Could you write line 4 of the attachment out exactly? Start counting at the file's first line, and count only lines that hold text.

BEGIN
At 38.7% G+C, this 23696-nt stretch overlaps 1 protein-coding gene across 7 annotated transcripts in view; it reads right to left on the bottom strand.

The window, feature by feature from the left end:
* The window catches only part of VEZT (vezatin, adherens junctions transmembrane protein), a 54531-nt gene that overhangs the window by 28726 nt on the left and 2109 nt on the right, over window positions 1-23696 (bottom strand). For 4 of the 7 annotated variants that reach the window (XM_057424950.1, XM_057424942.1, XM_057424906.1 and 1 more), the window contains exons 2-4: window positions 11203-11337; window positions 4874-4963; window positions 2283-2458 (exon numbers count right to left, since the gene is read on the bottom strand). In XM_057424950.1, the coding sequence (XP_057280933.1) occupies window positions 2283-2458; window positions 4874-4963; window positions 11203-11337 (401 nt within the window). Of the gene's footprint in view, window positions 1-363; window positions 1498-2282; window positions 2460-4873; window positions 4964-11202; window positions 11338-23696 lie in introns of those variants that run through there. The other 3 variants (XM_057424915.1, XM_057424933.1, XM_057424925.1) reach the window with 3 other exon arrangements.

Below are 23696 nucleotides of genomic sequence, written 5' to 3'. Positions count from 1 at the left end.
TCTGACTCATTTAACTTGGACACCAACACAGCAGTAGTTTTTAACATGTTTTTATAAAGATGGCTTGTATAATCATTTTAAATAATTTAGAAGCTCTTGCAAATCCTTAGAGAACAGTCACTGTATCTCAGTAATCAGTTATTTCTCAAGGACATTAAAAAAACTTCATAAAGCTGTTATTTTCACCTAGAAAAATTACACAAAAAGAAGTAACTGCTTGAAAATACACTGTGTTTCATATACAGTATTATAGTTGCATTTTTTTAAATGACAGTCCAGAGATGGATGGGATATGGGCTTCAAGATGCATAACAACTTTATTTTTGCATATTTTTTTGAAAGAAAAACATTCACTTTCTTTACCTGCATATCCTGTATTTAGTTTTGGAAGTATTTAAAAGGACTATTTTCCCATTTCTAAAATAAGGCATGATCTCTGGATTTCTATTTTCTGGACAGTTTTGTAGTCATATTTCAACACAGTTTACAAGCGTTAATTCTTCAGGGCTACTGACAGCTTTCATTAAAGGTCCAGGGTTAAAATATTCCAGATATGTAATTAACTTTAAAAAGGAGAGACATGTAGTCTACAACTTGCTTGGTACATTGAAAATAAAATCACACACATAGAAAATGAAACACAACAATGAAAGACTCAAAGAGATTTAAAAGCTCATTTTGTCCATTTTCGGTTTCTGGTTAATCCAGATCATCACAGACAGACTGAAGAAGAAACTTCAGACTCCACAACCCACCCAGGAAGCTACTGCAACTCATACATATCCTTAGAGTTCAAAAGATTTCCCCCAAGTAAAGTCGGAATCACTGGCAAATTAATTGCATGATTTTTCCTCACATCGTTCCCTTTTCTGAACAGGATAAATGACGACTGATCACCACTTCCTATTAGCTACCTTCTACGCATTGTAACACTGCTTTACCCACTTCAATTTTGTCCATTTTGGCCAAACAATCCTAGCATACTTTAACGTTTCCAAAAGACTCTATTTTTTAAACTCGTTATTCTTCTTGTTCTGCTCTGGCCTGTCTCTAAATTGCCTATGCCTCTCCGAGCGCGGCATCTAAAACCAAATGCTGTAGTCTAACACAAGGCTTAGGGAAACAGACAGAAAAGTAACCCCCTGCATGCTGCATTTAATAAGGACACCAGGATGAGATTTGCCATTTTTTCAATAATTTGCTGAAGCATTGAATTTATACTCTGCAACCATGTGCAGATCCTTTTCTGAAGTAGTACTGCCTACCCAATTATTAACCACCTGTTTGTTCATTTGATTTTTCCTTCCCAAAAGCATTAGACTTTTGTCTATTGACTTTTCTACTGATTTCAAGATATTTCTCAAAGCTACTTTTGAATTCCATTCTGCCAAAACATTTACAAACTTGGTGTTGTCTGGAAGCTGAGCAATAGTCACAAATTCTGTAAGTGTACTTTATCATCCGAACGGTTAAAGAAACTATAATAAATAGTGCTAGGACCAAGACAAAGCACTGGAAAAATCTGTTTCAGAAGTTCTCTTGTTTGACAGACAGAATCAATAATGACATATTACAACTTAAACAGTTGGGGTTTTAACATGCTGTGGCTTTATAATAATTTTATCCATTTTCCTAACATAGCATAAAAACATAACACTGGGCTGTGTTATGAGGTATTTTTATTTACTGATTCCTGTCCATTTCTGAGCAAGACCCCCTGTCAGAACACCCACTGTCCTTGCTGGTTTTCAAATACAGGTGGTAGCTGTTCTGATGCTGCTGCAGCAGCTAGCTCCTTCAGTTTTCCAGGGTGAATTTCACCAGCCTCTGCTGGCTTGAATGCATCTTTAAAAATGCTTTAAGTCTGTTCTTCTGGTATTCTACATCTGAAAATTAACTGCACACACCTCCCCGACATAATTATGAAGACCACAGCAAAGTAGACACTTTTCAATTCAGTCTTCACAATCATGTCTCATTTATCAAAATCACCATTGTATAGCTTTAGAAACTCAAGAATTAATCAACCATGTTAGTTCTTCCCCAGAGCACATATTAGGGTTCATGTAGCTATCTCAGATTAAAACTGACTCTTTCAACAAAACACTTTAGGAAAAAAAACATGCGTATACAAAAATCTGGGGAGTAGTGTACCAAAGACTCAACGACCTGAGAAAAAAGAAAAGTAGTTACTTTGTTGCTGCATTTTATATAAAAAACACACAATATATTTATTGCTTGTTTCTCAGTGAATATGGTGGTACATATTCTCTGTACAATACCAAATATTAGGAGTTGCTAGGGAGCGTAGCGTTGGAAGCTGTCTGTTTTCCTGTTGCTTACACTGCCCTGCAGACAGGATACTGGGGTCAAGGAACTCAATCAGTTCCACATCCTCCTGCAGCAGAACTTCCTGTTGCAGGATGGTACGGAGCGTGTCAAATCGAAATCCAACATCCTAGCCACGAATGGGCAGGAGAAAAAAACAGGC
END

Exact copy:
Below are 23696 nucleotides of genomic sequence, written 5' to 3'. Positions count from 1 at the left end.